Steamboat City Council keeps June 16 URA hearing on schedule despite new law
Steamboat Springs — The Steamboat Springs City Council plans to still hold a public hearing on the possible creation of a downtown urban renewal area later this month despite a brand new state law that could complicate the plan.
Council members Scott Ford and Sonja Macys wanted to postpone the June 16 hearing and possible URA vote to give the council more time to learn about the implications of significant urban renewal reforms that Governor John Hickenlooper signed into law on Friday.
The law will ultimately give counties, school districts and other taxing districts more of a say over how municipalities spend tax increment on urban renewal projects.
The new rules may not apply to Steamboat’s new urban renewal plan if it is created before the new law takes effect on Jan. 1, 2016, but city staff and urban renewal attorneys in the state still are working to figure out what the law means for existing and future URAs.
Macys predicted there will be challenges ahead.
“I think there is pretty widespread agreement that this (new law) is going to be challenging for municipalities both in creating new plan areas and continuing to work within existing plan areas,” Macys said. “I think the timing of our discussion on the 16th is premature.”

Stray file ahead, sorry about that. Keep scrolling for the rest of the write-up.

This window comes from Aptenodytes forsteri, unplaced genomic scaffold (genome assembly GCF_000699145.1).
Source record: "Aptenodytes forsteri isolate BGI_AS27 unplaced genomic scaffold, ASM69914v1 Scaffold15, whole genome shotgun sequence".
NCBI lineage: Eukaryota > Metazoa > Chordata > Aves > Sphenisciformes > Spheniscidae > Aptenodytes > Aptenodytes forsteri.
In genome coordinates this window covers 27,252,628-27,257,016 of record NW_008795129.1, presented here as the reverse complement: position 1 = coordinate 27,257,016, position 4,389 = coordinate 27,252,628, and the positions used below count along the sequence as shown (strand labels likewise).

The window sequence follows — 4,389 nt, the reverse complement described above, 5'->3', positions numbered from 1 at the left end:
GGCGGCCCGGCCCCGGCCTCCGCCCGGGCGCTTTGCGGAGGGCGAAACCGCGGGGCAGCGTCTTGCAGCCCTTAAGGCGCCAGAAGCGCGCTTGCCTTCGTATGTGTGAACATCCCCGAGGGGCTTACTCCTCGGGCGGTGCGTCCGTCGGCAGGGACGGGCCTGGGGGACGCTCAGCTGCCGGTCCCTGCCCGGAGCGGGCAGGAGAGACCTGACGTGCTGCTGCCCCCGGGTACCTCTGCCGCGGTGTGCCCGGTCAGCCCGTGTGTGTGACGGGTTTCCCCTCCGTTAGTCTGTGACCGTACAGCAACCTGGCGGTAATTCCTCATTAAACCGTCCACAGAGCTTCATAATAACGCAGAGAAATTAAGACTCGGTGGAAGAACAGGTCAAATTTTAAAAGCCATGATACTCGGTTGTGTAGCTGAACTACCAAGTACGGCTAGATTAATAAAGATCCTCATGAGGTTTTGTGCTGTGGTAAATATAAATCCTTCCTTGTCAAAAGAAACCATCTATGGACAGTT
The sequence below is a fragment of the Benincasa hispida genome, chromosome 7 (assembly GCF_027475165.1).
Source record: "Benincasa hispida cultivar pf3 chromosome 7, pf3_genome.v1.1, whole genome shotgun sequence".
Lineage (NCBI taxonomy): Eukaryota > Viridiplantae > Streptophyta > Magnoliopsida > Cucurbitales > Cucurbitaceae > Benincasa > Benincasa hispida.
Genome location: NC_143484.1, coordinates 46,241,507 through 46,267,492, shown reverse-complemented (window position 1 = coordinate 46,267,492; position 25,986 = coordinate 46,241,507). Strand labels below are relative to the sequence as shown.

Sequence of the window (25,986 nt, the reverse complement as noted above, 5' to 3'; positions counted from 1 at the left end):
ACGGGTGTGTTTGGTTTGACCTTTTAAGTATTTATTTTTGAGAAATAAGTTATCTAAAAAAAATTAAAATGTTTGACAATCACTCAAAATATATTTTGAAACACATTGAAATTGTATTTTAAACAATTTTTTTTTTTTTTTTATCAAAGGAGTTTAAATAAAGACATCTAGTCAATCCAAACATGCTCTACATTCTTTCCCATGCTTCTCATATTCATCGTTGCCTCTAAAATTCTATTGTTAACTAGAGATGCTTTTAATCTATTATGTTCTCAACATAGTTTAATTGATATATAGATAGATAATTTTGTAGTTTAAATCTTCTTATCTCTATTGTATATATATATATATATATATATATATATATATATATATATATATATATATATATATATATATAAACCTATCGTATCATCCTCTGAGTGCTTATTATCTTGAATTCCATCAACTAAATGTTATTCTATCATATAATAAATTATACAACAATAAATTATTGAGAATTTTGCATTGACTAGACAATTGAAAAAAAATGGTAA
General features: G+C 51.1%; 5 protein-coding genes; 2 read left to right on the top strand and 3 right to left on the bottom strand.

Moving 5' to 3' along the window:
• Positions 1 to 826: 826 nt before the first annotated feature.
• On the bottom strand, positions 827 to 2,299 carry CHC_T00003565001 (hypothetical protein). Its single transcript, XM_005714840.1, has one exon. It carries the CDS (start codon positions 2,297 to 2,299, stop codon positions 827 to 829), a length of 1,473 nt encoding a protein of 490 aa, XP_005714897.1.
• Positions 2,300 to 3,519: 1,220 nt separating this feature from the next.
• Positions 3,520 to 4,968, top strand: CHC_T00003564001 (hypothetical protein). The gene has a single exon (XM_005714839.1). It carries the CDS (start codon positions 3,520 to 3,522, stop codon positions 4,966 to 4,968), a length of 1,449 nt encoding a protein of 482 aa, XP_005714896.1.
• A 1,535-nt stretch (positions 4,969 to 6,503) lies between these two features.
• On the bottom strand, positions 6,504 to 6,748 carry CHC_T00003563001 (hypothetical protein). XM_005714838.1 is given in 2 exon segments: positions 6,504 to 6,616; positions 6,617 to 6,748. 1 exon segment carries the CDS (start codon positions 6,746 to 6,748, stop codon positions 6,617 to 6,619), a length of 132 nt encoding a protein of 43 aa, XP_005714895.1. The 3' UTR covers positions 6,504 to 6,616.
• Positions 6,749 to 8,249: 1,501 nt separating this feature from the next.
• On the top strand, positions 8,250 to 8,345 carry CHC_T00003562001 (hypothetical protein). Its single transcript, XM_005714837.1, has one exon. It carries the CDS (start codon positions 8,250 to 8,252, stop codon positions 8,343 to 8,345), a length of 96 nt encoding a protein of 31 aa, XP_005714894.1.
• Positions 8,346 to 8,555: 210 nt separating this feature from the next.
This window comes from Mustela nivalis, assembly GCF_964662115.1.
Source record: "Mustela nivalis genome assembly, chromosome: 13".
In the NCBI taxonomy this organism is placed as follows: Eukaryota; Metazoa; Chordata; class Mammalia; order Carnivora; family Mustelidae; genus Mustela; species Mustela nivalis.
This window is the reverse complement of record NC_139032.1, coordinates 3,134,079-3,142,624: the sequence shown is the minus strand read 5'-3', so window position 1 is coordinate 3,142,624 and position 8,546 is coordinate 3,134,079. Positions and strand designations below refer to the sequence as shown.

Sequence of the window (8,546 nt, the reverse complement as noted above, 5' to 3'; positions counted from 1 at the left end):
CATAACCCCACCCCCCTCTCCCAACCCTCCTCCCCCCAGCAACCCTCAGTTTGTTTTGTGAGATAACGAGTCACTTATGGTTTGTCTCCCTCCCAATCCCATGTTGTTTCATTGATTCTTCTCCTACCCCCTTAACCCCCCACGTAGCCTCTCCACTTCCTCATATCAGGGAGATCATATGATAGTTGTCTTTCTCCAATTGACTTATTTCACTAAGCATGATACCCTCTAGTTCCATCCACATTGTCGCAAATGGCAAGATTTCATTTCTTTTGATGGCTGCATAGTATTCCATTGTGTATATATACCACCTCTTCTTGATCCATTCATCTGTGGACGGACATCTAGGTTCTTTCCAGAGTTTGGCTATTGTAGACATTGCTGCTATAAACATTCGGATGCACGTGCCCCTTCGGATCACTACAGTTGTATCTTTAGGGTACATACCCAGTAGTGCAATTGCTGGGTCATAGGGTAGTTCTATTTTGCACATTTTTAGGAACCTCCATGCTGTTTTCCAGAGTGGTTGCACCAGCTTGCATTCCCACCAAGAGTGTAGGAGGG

The majority of the council declined to postpone the public hearing, which is a legal requirement of forming a URA.
After the hearing, the council could vote on whether to create the downtown urban renewal district and outline the scope of improvements.
If the URA is approved, the council would then have time to finalize how to pay for the work.
City Attorney Tony Lettunich said to postpone the hearing would require new notifications to be sent out to other taxing entities.
He said council could instead delay its decision on an urban renewal plan area if it wants to on June 16.
Lettunich added that the city’s urban renewal attorney will be on hand at the next council meeting to talk about the impacts of the legislation.
“There’s still a lot of uncertainty about what some of the language (in the new URA law) means,” Lettunich said.
After Jan. 1, 2016, any new urban renewal authority will be required to have representation on its board from an elected school board member, a board member of a special taxing district and a board member appointed by the county commissioners.
The bill also requires cities to negotiate with other taxing entities over the proportion of sales and property tax increment that is dedicated to urban renewal projects.
If an agreement can’t be reached, the municipality must enter mediation with the other entities.
The City Council is considering using tax increment financing to fund millions of dollars worth of infrastructure improvements downtown, ranging from sidewalks to pedestrian lighting.
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